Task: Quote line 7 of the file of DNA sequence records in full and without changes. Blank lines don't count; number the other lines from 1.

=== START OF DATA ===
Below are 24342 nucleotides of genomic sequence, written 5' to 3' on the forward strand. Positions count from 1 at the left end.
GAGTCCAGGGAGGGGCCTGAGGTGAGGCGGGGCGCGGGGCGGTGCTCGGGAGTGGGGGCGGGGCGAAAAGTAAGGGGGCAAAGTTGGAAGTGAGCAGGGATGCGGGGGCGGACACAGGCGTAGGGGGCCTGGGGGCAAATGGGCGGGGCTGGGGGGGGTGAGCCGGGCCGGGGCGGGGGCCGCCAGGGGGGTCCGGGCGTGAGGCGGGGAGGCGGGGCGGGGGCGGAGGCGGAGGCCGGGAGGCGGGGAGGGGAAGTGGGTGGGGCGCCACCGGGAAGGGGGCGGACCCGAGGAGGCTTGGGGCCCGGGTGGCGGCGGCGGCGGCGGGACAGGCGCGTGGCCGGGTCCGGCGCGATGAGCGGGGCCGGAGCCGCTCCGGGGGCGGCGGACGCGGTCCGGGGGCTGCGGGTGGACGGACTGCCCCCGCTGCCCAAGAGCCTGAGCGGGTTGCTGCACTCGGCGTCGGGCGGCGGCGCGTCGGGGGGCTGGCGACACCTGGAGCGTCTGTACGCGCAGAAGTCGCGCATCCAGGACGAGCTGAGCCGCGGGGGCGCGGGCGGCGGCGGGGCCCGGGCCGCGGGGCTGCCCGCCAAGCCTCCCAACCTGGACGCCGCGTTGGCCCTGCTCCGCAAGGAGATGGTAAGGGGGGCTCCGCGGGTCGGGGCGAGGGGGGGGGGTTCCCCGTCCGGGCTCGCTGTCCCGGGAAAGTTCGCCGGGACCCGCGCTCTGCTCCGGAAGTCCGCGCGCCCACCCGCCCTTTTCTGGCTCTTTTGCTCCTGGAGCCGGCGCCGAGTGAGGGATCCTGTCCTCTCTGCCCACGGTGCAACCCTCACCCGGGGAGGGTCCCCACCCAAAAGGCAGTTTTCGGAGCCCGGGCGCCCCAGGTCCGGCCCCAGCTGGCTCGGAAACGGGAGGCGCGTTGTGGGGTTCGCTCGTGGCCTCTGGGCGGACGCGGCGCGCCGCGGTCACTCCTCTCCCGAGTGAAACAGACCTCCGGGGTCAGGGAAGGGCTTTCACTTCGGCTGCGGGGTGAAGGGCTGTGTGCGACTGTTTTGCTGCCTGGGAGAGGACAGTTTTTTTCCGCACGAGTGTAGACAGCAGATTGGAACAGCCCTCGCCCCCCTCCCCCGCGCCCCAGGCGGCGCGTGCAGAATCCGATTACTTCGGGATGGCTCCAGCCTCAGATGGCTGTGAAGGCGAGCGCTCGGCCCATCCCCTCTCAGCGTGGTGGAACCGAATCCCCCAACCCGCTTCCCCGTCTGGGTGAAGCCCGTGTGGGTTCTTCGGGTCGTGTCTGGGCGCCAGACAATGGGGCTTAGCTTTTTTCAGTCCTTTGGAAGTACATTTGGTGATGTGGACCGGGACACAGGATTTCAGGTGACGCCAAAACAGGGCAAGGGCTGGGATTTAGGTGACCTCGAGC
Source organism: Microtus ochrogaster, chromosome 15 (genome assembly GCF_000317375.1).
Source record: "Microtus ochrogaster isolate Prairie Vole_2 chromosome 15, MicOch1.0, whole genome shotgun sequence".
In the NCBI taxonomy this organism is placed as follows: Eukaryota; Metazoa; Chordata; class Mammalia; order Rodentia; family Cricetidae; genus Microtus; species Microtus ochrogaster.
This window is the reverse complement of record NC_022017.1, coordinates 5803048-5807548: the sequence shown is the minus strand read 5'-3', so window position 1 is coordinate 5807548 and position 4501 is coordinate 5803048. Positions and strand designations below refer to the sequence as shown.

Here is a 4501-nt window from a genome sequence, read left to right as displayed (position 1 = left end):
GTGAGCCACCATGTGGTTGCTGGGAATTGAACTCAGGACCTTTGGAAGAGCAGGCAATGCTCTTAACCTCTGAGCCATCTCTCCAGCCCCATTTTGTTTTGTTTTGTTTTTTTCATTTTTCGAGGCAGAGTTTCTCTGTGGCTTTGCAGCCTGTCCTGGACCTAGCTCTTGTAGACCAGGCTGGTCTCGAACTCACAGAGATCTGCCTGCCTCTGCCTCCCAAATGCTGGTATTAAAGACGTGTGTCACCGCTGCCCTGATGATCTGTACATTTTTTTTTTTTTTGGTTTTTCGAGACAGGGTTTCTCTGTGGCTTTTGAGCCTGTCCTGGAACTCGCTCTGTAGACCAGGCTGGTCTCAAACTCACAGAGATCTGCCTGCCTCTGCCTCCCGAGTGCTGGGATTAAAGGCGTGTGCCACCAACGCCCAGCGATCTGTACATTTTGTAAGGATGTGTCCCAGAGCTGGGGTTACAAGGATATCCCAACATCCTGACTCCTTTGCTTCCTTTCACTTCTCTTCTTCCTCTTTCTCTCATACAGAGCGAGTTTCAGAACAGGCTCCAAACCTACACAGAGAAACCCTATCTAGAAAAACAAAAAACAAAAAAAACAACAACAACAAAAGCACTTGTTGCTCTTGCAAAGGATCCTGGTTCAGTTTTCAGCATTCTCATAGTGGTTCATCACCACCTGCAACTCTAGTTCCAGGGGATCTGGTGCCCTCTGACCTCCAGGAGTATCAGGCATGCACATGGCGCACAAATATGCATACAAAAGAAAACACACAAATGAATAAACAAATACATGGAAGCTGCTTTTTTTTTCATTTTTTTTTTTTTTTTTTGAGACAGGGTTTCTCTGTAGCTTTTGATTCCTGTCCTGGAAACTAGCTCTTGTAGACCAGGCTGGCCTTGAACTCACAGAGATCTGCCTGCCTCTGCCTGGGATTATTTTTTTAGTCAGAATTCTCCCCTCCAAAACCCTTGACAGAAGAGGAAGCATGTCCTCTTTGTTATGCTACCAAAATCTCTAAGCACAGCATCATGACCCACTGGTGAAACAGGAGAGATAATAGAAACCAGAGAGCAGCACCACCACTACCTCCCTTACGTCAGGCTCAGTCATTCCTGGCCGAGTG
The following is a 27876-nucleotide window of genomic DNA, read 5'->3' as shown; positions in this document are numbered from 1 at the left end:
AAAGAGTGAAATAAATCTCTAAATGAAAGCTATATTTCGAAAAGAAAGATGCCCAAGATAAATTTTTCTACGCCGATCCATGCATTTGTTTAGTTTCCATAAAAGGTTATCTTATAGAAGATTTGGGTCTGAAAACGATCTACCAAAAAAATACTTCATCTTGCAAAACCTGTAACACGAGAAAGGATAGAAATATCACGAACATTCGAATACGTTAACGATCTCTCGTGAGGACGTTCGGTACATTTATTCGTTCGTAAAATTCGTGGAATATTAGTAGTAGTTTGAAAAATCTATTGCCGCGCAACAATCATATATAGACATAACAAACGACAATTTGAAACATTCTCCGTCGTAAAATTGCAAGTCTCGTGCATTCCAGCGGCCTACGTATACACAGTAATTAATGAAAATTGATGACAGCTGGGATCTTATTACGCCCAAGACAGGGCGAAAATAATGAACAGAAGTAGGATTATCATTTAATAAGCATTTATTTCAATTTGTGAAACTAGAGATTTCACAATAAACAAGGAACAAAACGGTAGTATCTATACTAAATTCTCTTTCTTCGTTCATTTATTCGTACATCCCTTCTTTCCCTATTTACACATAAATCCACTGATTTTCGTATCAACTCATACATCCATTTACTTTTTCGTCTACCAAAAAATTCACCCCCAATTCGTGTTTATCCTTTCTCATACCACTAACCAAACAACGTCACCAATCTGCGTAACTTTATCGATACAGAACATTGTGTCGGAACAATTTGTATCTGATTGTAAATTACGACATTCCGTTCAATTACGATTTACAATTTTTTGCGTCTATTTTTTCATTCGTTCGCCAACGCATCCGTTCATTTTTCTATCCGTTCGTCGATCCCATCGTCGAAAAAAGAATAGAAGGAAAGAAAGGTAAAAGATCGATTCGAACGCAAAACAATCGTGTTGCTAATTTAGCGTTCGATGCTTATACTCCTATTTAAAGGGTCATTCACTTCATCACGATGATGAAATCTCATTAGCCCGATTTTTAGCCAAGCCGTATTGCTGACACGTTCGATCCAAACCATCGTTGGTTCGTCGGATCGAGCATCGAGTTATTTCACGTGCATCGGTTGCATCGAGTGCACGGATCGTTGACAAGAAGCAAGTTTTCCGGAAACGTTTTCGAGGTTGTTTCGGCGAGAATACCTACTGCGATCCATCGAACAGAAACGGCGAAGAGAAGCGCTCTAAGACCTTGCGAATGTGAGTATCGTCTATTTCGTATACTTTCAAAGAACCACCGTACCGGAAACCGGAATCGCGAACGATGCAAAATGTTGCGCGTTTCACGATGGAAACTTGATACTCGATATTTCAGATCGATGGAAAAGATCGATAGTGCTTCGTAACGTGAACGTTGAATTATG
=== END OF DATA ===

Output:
Here is a 4501-nt window from a genome sequence, read left to right as displayed (position 1 = left end):